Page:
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Spokane, Washington  Est. May 19, 1883
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SPS board to hear proposal to rename Sheridan Elementary

March 30, 2021 Updated Wed., March 31, 2021 at 9:41 p.m.

Names are a powerful thing, especially when you’re a young Native American girl attending a school named for the man who coined the phrase “The only good Indian is a dead Indian.”

Kylie Mitchell-Gregg, a member of the Coeur d’Alene Tribe, was only a fourth-grader at Sheridan Elementary School when that reality, that humiliation, sank in.

It was a reality she sought to change, beginning with a classroom PowerPoint presentation.

Two years later, with the encouragement of Sheridan Principal Larry Quisano, she will try to make some history of her own.

In what’s expected to be a heartfelt presentation Wednesday night, Mitchell-Gregg will attempt to convince the Spokane Public Schools board of directors to begin the process of renaming the school.

“This is about setting things right and moving forward,” Quisano said.

Under a policy adopted last fall, schools may be renamed after a process that begins with a presentation from families, students or other stakeholders.

If Mitchell-Gregg’s request is approved – Sheridan would be the first – the district could hold a public hearing to gauge community sentiment. At that point, the board would vote on whether to keep the old name or begin the process of selecting a new one.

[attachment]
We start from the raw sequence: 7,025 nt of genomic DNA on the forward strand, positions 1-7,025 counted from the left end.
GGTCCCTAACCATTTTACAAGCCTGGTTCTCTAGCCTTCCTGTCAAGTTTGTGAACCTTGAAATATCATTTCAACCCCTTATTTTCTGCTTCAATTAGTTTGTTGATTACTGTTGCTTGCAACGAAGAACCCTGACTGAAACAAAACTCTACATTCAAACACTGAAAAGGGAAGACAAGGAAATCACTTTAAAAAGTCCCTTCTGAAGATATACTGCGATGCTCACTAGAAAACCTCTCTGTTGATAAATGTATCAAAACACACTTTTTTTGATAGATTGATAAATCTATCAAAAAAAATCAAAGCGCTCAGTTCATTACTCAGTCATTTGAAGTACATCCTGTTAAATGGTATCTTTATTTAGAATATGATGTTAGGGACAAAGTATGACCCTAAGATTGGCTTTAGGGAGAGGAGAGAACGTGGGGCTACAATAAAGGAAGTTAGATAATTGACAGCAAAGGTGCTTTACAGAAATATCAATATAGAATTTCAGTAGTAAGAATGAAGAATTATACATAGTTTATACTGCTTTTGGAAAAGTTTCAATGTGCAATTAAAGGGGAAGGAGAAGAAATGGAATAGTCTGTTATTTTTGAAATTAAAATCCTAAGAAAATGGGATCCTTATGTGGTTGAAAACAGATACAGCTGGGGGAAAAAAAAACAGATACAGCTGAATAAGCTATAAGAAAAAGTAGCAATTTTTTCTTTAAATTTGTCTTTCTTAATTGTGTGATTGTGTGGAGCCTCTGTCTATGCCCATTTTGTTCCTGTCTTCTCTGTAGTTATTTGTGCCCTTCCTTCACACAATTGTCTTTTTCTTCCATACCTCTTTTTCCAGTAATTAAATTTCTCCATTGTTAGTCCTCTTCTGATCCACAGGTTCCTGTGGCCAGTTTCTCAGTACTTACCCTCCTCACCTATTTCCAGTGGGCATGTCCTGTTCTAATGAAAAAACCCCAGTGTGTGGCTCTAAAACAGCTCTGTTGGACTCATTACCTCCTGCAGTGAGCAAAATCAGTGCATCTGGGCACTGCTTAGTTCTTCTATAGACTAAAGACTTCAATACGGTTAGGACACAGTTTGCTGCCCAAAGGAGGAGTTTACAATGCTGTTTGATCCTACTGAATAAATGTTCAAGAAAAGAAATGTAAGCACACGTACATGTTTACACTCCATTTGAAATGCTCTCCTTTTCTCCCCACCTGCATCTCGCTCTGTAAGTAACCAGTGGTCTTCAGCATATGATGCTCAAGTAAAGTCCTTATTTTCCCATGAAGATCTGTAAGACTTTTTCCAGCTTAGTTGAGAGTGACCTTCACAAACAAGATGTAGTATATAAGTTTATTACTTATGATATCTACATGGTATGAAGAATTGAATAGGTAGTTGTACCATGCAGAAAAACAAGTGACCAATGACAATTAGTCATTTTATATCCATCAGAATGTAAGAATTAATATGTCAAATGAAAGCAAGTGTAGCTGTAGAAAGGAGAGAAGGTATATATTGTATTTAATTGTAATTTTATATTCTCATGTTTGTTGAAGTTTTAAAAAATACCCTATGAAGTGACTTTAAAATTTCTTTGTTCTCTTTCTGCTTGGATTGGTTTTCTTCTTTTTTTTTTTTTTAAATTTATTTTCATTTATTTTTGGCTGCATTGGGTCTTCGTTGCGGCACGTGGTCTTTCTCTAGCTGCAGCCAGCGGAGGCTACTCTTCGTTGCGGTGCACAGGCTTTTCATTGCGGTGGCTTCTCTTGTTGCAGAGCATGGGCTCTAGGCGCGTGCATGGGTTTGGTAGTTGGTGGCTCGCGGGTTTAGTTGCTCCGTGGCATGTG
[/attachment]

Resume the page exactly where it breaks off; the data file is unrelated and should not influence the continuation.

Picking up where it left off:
Sheridan must have seemed like an obvious school-name choice in 1908, when the rapidly-growing city of Spokane built a new elementary school east of town.

Gen. Philip Sheridan was a Civil War hero.

Immortalized in the poem “Sheridan’s Ride,” he was a key figure in the latter stages of the Civil War and the Confederate surrender at Appomattox.

High praise came from none other than Ulysses S. Grant, who said, “I believe General Sheridan has no superior as a general, either living or dead, and perhaps not an equal.”

If only Sheridan had stopped there.

He went on to play a major role in what was termed the “pacification of the Plains.” He commanded the Military Division of the Missouri, which attacked several tribes in their winter quarters, taking their food, killing those who resisted and driving the rest back onto their reservations.

In 1869, Sheridan supposedly told a Comanche chief that “the only good Indians I ever saw were dead.”

Sheridan denied making the statement, but the words were passed on by a U.S. Army lieutenant who was there, and it was honed into an American invective: “The only good Indian is a dead Indian.”

Sheridan also urged the slaughter of millions of Plains buffalo, depriving Native Americans of their principal source of food and forcing them onto reservations.

Those efforts succeeded, and a grateful nation erected dozens of monuments to the famous cavalryman: statues, boulevards, highways and schools.

The first Sheridan Elementary School in Spokane, two stories of brick with 154 students in eight classrooms, went up in 1908 at Fifth Avenue and Freya Street after streetcars linked downtown to the growing East Central area.

The neighborhood name has stuck, especially with Quisano, who often refers to Sheridan as “East Central Elementary School.”

However, on Wednesday night, Quisano expects to play a supporting role for Mitchell-Gregg.

“I will be there, but Kylie will be the start of the show,” Quisano said. “Once we give our kids voices, there no limit to what they can do.”

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